Saturday, May 10, 2014

Bridging the gap, Part III - Throwing the kitchen sink

Hi everyone,

for now, part III is going to be the final chapter of my Plus Minus / box score / tracking data comparison. Basically like 'Return of the Jedi', only with less Ewoks.
After looking at correlations between offensive and defensive Plus Minus and pairs of other data, I decided to look at general plus minus and everything at the same time. Using 17 different statistics, I am going to look at all possible combinations, to find the best ones for predicting the data. All possible combinations are in this case 217-1 = 131071 = a shit load of possibilities. I also decided to add a new type of players to my previous groups of Point Guards, Wings & Bigs, which I called 'Very Bigs'. It's basically only those bigs that are not attempting any three pointer. The idea is to get a more homogeneous group.

Monday, May 5, 2014

Bridging the gap, Part II - Defense

Hi everybody,

last time I bored you to death, I tried to find those stats that correlate well with winning a game on offense.
Today, I will take a look at defense and check what in general correlates best with winning a game (because to win a game, you have to usually play both defense and offense).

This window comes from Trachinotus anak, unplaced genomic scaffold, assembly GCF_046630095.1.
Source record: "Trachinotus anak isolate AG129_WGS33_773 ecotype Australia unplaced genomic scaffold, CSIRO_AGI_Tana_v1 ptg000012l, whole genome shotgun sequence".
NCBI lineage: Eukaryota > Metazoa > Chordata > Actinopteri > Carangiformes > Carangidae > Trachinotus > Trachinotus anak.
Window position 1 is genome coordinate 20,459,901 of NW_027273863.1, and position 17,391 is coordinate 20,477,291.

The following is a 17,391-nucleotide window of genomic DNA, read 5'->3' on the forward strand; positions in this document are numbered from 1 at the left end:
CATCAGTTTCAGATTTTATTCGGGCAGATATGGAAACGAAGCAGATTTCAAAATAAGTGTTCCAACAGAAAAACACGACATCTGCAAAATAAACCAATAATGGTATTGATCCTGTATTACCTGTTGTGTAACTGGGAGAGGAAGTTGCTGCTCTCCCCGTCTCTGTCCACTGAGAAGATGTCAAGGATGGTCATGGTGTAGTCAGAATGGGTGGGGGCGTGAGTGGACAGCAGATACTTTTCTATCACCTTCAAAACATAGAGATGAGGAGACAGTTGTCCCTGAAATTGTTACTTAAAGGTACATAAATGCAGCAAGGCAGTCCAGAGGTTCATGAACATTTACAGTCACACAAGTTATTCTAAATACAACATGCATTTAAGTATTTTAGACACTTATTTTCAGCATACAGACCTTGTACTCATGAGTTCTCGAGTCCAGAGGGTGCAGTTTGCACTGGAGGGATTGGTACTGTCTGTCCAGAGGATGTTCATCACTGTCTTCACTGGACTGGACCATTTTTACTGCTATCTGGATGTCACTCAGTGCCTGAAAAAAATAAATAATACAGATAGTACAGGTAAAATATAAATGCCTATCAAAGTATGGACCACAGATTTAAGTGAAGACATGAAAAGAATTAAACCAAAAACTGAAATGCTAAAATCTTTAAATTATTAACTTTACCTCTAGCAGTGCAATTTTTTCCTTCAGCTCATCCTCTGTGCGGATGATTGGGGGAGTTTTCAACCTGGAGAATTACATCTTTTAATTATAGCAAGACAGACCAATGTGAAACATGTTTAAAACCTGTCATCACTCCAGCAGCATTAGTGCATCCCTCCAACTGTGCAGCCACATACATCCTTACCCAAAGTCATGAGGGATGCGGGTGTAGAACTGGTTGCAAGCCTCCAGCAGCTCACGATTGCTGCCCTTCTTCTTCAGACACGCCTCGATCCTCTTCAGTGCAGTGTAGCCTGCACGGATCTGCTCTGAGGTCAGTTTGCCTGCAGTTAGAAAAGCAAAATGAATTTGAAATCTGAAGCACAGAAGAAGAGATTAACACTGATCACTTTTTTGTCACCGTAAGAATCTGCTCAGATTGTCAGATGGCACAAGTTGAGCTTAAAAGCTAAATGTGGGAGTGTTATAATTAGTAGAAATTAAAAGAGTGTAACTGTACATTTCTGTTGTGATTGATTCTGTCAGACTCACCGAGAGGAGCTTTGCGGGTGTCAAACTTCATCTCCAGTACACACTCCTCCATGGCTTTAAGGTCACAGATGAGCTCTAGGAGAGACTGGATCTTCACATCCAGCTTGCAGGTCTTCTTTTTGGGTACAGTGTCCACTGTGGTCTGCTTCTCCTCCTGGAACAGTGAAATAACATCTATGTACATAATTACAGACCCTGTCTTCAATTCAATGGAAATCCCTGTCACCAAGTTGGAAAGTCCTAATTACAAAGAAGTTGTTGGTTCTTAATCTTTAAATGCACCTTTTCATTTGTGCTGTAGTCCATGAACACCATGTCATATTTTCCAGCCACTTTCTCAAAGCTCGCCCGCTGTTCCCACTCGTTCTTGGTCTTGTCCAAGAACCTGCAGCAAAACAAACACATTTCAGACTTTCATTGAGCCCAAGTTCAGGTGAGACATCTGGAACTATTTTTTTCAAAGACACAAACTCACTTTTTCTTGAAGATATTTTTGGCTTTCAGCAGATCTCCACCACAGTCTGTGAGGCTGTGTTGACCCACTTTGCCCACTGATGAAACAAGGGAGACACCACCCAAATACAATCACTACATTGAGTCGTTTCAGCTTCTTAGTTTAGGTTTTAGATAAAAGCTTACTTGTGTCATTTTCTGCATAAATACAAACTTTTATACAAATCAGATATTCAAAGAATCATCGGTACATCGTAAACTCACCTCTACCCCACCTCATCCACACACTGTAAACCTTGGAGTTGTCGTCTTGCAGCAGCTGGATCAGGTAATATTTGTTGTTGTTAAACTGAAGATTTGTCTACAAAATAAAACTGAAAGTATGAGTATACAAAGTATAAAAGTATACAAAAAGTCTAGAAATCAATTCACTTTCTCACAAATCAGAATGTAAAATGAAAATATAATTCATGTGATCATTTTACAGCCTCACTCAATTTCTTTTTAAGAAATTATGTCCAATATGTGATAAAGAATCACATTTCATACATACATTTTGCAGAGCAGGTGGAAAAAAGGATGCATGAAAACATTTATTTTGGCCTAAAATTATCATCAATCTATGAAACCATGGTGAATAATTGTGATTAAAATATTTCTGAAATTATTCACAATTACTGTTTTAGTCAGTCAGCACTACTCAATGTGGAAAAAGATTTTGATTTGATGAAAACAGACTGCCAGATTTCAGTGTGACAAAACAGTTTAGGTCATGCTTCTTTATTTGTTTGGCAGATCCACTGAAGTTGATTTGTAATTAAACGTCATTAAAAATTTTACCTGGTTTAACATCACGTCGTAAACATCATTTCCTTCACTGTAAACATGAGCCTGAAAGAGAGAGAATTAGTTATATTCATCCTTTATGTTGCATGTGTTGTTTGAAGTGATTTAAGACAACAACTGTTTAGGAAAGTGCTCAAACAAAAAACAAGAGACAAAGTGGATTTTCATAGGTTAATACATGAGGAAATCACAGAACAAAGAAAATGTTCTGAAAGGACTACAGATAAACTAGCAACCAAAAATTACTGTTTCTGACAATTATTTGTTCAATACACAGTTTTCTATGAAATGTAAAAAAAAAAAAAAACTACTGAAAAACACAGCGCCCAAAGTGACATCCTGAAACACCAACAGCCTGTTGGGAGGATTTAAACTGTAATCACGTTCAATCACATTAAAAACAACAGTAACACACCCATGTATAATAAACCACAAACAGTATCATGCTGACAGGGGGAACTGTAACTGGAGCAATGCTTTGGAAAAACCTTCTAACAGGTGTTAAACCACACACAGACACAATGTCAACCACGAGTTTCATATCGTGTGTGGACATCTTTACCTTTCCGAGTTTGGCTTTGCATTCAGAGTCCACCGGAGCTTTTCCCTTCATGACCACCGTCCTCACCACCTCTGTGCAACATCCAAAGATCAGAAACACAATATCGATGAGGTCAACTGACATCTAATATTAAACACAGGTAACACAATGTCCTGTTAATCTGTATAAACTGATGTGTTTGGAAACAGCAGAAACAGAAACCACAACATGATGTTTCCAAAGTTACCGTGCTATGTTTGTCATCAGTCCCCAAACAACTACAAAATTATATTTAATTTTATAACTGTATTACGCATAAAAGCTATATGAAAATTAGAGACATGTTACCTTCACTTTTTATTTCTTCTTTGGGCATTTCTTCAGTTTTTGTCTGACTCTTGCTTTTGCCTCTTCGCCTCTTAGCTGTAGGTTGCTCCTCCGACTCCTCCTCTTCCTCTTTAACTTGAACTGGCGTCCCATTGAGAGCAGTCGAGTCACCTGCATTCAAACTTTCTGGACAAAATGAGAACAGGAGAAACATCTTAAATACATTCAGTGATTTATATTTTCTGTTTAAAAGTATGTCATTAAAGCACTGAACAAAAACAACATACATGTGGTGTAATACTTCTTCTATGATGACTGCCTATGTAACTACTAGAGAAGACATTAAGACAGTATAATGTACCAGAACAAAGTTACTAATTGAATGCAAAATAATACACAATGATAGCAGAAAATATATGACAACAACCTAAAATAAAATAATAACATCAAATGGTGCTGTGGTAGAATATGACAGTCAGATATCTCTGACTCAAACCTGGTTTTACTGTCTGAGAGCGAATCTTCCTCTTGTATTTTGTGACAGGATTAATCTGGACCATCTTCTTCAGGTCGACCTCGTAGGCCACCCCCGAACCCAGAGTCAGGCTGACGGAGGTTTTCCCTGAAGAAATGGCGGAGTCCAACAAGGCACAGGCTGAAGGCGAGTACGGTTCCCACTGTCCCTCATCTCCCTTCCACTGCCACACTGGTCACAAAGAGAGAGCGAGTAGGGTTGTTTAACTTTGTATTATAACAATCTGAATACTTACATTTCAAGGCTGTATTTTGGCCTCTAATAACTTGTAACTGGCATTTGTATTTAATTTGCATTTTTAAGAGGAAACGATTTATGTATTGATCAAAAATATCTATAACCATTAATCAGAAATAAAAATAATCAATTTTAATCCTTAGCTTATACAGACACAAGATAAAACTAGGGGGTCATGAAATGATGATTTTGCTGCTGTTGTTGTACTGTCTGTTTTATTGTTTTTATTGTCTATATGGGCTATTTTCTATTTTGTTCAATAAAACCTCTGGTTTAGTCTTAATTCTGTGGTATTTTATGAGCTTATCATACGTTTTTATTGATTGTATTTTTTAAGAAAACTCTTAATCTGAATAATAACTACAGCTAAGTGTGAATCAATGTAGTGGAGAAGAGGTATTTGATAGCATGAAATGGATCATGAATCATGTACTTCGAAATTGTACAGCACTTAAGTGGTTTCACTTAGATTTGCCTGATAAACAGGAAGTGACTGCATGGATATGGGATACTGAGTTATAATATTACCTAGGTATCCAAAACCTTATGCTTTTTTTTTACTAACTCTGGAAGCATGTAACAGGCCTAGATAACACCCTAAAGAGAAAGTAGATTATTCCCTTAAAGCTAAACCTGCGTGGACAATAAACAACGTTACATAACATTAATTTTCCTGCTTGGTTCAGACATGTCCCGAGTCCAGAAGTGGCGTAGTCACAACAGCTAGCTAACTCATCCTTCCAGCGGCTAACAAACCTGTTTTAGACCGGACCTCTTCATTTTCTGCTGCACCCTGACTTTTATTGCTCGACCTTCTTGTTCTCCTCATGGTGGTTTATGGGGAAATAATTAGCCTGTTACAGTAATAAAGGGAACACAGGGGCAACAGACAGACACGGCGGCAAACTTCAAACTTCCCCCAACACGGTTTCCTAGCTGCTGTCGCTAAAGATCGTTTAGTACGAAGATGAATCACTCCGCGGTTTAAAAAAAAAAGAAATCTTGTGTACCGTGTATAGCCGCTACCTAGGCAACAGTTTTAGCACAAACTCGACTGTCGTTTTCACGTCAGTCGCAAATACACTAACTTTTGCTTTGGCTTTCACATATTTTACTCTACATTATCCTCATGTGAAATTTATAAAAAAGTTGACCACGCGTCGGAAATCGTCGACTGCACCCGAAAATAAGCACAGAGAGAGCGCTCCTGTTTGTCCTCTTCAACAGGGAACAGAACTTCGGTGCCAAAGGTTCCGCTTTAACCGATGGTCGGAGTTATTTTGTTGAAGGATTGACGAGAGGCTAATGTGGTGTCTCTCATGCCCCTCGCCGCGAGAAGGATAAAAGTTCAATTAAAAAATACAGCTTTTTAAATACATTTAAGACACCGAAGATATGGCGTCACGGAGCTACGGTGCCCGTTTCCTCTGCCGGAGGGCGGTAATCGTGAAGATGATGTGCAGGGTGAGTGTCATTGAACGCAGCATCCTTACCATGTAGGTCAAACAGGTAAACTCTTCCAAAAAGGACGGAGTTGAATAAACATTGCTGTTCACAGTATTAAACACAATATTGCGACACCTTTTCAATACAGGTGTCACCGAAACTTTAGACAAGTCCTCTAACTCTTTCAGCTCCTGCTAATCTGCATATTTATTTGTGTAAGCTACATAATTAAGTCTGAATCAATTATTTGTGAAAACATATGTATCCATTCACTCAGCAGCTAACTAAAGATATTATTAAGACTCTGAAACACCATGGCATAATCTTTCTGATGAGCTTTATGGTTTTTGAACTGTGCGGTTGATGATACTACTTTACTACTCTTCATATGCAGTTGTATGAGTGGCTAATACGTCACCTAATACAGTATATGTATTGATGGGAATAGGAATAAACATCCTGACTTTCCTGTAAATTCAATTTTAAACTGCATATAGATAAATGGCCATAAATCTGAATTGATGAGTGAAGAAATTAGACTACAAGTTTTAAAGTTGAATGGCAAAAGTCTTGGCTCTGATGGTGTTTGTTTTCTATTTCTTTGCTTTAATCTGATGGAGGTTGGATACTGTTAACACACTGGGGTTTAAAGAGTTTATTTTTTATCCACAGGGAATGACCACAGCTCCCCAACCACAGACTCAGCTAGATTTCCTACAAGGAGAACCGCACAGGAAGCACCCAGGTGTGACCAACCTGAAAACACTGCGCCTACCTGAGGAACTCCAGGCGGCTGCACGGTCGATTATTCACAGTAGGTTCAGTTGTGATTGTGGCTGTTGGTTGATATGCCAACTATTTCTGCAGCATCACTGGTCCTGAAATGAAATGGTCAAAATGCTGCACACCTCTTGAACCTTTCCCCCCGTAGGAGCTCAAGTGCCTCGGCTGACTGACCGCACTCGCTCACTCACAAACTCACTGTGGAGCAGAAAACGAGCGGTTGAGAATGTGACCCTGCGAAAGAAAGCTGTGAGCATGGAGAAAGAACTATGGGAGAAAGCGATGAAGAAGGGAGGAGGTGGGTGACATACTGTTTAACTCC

As all the groundwork got laid out in my last post, I will directly start with the goodies.


Saturday, May 3, 2014

Plus Minus, Box Scores & SportsVU - a bit of bridging the gap (Part I)

Hello everybody!
I recently hit 1000 viewers which means - actually nothing (memo to myself: try to be first responder to as many Grantland posts as possible). Some weeks ago, after ESPN published Real Plus Minus (RPM), I dabbled a bit into comparing it to 'normal' box score stats - and I have to admit it was partly rubbish (but at least it looks cool!).
(Note: If you get bored during the next paragraphs, simply scroll down to the new fancy figures...)
The biggest critique points are in my opinion that RPM is a stat that already includes box score stats and that I used a model that only compared one stat with RPM at a time. The first problem is directly obvious: If I compare assists with a stat that indirectly concludes 'assists are super!', then I don't know nothing. The second problem is a little bit more tricky. Imagine that assists correlate with turnovers (which is actually true, so you do not have to try very hard). This influences the analysis, as turnovers are generally seen as negative and assists as positive (for some strange reasons), but both could correlate as positive.
So, I started to use multiple linear regression, which sounds more dangerous than it is. Linear regression is basically: you have beans lying on the floor. Put a stick on the floor so that the beans are on average as close to the stick as possible. In the case of two factors, your beans are floating in space and you have to put on your space suit and adjust a board in a way that the beans are as close to it as possible1. I decided to not go further than two dimensions for the moment. That's probably another post.